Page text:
Let’s not empower a diplomatic chicken to trade in chlorinated ones

Yesterday’s resignation of British Ambassador Kim Darroch marks a low point in Anglo-American relations during the Trump Presidency. Driven in part by the inability of putative Prime Minister Boris Johnson to support him, Darroch has understandably found itimpossible for me to carry out my role as I would like”. When the President of the United States declares he will no longer deal with the UK’s appointed representative, it is difficult to argue with Darroch’s logic. 

The furore was initially driven by leaked emails in which Darroch described the White House as “dysfunctional… unpredictable, diplomatically clumsy and inept”. Such sentiments would already have been familiar to the four million people who have read Michael Wolff’s Fire and Fury, and hardly constitute breaking (or indeed ‘fake’) news. But they also form standard diplomatic fare. It is the job of diplomats to report home the nature of the political system in which they find themselves, and for such correspondence to remain secret. The leakers of that material, and those who have printed it, have a lot to answer for.

In my forthcoming book March of the Moderates, which details the relationship between Tony Blair and Bill Clinton, I outline the nature of the telegrams being sent home by British Ambassadors in the 1990s. The book shows that until the late summer of 1992, the British Embassy thought Clinton didn’t have a cat in hell’s chance in his election fight against George H.W. Bush, and ‘could yet be unhorsed by some new scandal.’  In June 1992, Jonathan Powell – later to work for Blair but then at the Washington Embassy – even argued that a Clinton administration was “far fetched”. 

But such diplomats were able, correctly, to keep such potentially controversial views behind the scenes. Those of a certain age may recall that it was actually John Major, in allowing the Bush team to dig into British Home Office material on Clinton’s old student days in Oxford, who politicised that same election. To his credit, once in power, Clinton got over it, and worked well with Major on issues like Northern Ireland – even when tacitly pulling for Blair and New Labour. Everyone acted like adults.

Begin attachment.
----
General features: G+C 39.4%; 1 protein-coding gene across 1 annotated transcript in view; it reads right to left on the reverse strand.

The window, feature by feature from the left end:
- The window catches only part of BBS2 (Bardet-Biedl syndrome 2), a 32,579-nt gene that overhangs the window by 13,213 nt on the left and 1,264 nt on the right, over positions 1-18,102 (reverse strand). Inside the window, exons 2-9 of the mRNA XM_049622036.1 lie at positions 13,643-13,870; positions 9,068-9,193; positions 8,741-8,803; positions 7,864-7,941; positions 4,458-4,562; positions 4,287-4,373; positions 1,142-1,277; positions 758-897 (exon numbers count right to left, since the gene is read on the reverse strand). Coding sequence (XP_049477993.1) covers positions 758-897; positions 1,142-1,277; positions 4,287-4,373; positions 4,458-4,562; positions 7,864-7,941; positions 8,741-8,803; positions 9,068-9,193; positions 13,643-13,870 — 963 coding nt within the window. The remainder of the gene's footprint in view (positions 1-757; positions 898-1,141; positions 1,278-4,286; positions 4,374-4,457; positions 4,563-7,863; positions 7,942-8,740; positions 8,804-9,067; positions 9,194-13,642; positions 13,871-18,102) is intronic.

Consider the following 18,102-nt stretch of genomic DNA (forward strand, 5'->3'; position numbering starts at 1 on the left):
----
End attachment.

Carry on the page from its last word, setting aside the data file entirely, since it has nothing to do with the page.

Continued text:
Normally American politicians have thicker skins than Trump – in fact, frank diplomatic discussion rest on this. Human beings can, after all, sometimes say the wrong thing. During his 1996 visit to D.C., whilst still leader of the opposition, Blair told Clinton and his entourage that he had “visited Wall Street yesterday and saw the hard-faced men of banking”. Sensing the former Goldman Sachs presence over his shoulder, British Ambassador John Kerr jokingly remarked, “watch out, Secretary [Bob] Rubin is here”. There was of course no Twitter to take to back then, but Rubin was fortunately able to grin and see the bigger picture. Trump would probably have stormed off, or chucked Kerr out of the room.

The current climate is dangerous. Diplomats remain vital to functioning democracies. In throwing our current British Ambassador under the bus, Boris Johnson has shown where his bread is buttered. Trump has long made clear his only diplomatic priority is America First and therefore screwing the other guy. The fact that his mother was born in Scotland, or that he owns Turnberry, or any other bits of trivia, don’t change that basic fact.

Boris Johnson’s motivations are arguably every bit as clear. Whatever one’s views on, say, Blair’s decision to join the US invasion of Iraq, it did gain him serious leverage with the Bush White House on issues such as climate change and international development. These later bore fruit with the Gleneagles package of reforms, including $50bn of additional aid and debt relief for Africa. When it comes to pleasing the current president, Boris just seems to want a job and, maybe, a trade deal. But empowering a diplomatic chicken to trade in chlorinated ones doesn’t feel like a positive scenario right now. 

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